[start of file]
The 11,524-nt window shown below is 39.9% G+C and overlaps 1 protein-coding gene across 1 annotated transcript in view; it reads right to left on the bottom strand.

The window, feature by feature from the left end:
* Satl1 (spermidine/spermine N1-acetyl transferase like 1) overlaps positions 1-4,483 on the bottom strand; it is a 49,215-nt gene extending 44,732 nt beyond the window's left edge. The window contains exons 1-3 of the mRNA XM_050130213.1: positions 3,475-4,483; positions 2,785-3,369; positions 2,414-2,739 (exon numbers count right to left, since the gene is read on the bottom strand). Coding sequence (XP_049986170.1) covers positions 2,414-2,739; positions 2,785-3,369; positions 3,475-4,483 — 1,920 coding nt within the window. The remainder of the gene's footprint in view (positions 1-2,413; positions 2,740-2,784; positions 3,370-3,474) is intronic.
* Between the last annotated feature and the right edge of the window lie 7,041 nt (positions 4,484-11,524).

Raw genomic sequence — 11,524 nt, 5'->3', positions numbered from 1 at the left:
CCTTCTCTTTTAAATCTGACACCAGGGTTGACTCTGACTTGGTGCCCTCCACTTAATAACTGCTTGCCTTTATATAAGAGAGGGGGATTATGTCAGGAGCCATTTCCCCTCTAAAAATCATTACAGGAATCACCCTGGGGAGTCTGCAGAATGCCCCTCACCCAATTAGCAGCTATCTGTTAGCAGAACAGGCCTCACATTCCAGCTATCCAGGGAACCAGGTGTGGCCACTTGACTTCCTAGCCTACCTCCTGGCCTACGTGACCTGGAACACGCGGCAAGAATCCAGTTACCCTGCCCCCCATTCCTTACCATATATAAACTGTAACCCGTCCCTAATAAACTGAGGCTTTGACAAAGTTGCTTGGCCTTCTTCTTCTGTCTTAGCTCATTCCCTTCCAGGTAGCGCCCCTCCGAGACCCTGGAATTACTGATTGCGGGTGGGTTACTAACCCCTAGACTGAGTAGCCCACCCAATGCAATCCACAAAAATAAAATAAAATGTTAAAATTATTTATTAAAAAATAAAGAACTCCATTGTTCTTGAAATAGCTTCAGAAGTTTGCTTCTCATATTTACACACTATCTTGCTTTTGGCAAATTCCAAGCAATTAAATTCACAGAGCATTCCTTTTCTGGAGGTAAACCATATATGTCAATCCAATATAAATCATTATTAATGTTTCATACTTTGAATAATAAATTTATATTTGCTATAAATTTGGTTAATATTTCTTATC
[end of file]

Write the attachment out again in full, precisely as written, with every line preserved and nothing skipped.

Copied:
The 11,524-nt window shown below is 39.9% G+C and overlaps 1 protein-coding gene across 1 annotated transcript in view; it reads right to left on the bottom strand.

The window, feature by feature from the left end:
* Satl1 (spermidine/spermine N1-acetyl transferase like 1) overlaps positions 1-4,483 on the bottom strand; it is a 49,215-nt gene extending 44,732 nt beyond the window's left edge. The window contains exons 1-3 of the mRNA XM_050130213.1: positions 3,475-4,483; positions 2,785-3,369; positions 2,414-2,739 (exon numbers count right to left, since the gene is read on the bottom strand). Coding sequence (XP_049986170.1) covers positions 2,414-2,739; positions 2,785-3,369; positions 3,475-4,483 — 1,920 coding nt within the window. The remainder of the gene's footprint in view (positions 1-2,413; positions 2,740-2,784; positions 3,370-3,474) is intronic.
* Between the last annotated feature and the right edge of the window lie 7,041 nt (positions 4,484-11,524).

Raw genomic sequence — 11,524 nt, 5'->3', positions numbered from 1 at the left:
CCTTCTCTTTTAAATCTGACACCAGGGTTGACTCTGACTTGGTGCCCTCCACTTAATAACTGCTTGCCTTTATATAAGAGAGGGGGATTATGTCAGGAGCCATTTCCCCTCTAAAAATCATTACAGGAATCACCCTGGGGAGTCTGCAGAATGCCCCTCACCCAATTAGCAGCTATCTGTTAGCAGAACAGGCCTCACATTCCAGCTATCCAGGGAACCAGGTGTGGCCACTTGACTTCCTAGCCTACCTCCTGGCCTACGTGACCTGGAACACGCGGCAAGAATCCAGTTACCCTGCCCCCCATTCCTTACCATATATAAACTGTAACCCGTCCCTAATAAACTGAGGCTTTGACAAAGTTGCTTGGCCTTCTTCTTCTGTCTTAGCTCATTCCCTTCCAGGTAGCGCCCCTCCGAGACCCTGGAATTACTGATTGCGGGTGGGTTACTAACCCCTAGACTGAGTAGCCCACCCAATGCAATCCACAAAAATAAAATAAAATGTTAAAATTATTTATTAAAAAATAAAGAACTCCATTGTTCTTGAAATAGCTTCAGAAGTTTGCTTCTCATATTTACACACTATCTTGCTTTTGGCAAATTCCAAGCAATTAAATTCACAGAGCATTCCTTTTCTGGAGGTAAACCATATATGTCAATCCAATATAAATCATTATTAATGTTTCATACTTTGAATAATAAATTTATATTTGCTATAAATTTGGTTAATATTTCTTATC